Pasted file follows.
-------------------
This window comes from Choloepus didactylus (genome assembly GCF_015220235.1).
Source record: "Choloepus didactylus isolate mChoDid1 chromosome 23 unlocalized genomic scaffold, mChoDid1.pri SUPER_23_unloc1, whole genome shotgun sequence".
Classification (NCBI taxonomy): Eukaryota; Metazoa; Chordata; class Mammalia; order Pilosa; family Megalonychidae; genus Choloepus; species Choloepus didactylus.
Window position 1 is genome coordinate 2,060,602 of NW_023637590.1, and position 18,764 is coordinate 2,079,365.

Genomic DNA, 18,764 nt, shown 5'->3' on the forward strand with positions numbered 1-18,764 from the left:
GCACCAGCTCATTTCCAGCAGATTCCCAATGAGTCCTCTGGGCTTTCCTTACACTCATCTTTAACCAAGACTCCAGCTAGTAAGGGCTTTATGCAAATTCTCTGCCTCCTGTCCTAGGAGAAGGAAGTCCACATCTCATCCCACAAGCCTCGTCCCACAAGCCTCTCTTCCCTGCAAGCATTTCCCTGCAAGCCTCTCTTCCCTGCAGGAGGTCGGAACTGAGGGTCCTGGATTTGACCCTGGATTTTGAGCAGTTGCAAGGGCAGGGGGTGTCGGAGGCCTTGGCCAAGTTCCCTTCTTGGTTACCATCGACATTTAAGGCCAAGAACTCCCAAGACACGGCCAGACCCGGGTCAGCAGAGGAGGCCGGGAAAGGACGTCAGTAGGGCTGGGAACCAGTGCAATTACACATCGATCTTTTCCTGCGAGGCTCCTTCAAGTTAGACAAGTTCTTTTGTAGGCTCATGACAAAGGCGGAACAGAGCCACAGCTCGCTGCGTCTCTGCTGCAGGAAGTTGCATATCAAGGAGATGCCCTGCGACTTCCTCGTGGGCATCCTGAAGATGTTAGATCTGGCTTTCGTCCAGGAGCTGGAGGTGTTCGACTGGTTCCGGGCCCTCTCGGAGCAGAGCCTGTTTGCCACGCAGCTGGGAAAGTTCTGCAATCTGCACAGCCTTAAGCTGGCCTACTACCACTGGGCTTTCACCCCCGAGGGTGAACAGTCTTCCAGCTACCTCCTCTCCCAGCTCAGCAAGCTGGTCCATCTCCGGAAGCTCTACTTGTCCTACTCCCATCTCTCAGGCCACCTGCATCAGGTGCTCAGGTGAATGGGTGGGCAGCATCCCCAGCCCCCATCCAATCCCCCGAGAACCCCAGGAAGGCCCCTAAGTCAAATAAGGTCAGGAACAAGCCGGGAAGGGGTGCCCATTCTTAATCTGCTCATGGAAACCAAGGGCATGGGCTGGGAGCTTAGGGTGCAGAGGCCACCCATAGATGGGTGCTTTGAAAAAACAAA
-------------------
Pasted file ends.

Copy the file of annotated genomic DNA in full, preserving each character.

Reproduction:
This window comes from Choloepus didactylus (genome assembly GCF_015220235.1).
Source record: "Choloepus didactylus isolate mChoDid1 chromosome 23 unlocalized genomic scaffold, mChoDid1.pri SUPER_23_unloc1, whole genome shotgun sequence".
Classification (NCBI taxonomy): Eukaryota; Metazoa; Chordata; class Mammalia; order Pilosa; family Megalonychidae; genus Choloepus; species Choloepus didactylus.
Window position 1 is genome coordinate 2,060,602 of NW_023637590.1, and position 18,764 is coordinate 2,079,365.

Genomic DNA, 18,764 nt, shown 5'->3' on the forward strand with positions numbered 1-18,764 from the left:
GCACCAGCTCATTTCCAGCAGATTCCCAATGAGTCCTCTGGGCTTTCCTTACACTCATCTTTAACCAAGACTCCAGCTAGTAAGGGCTTTATGCAAATTCTCTGCCTCCTGTCCTAGGAGAAGGAAGTCCACATCTCATCCCACAAGCCTCGTCCCACAAGCCTCTCTTCCCTGCAAGCATTTCCCTGCAAGCCTCTCTTCCCTGCAGGAGGTCGGAACTGAGGGTCCTGGATTTGACCCTGGATTTTGAGCAGTTGCAAGGGCAGGGGGTGTCGGAGGCCTTGGCCAAGTTCCCTTCTTGGTTACCATCGACATTTAAGGCCAAGAACTCCCAAGACACGGCCAGACCCGGGTCAGCAGAGGAGGCCGGGAAAGGACGTCAGTAGGGCTGGGAACCAGTGCAATTACACATCGATCTTTTCCTGCGAGGCTCCTTCAAGTTAGACAAGTTCTTTTGTAGGCTCATGACAAAGGCGGAACAGAGCCACAGCTCGCTGCGTCTCTGCTGCAGGAAGTTGCATATCAAGGAGATGCCCTGCGACTTCCTCGTGGGCATCCTGAAGATGTTAGATCTGGCTTTCGTCCAGGAGCTGGAGGTGTTCGACTGGTTCCGGGCCCTCTCGGAGCAGAGCCTGTTTGCCACGCAGCTGGGAAAGTTCTGCAATCTGCACAGCCTTAAGCTGGCCTACTACCACTGGGCTTTCACCCCCGAGGGTGAACAGTCTTCCAGCTACCTCCTCTCCCAGCTCAGCAAGCTGGTCCATCTCCGGAAGCTCTACTTGTCCTACTCCCATCTCTCAGGCCACCTGCATCAGGTGCTCAGGTGAATGGGTGGGCAGCATCCCCAGCCCCCATCCAATCCCCCGAGAACCCCAGGAAGGCCCCTAAGTCAAATAAGGTCAGGAACAAGCCGGGAAGGGGTGCCCATTCTTAATCTGCTCATGGAAACCAAGGGCATGGGCTGGGAGCTTAGGGTGCAGAGGCCACCCATAGATGGGTGCTTTGAAAAAACAAA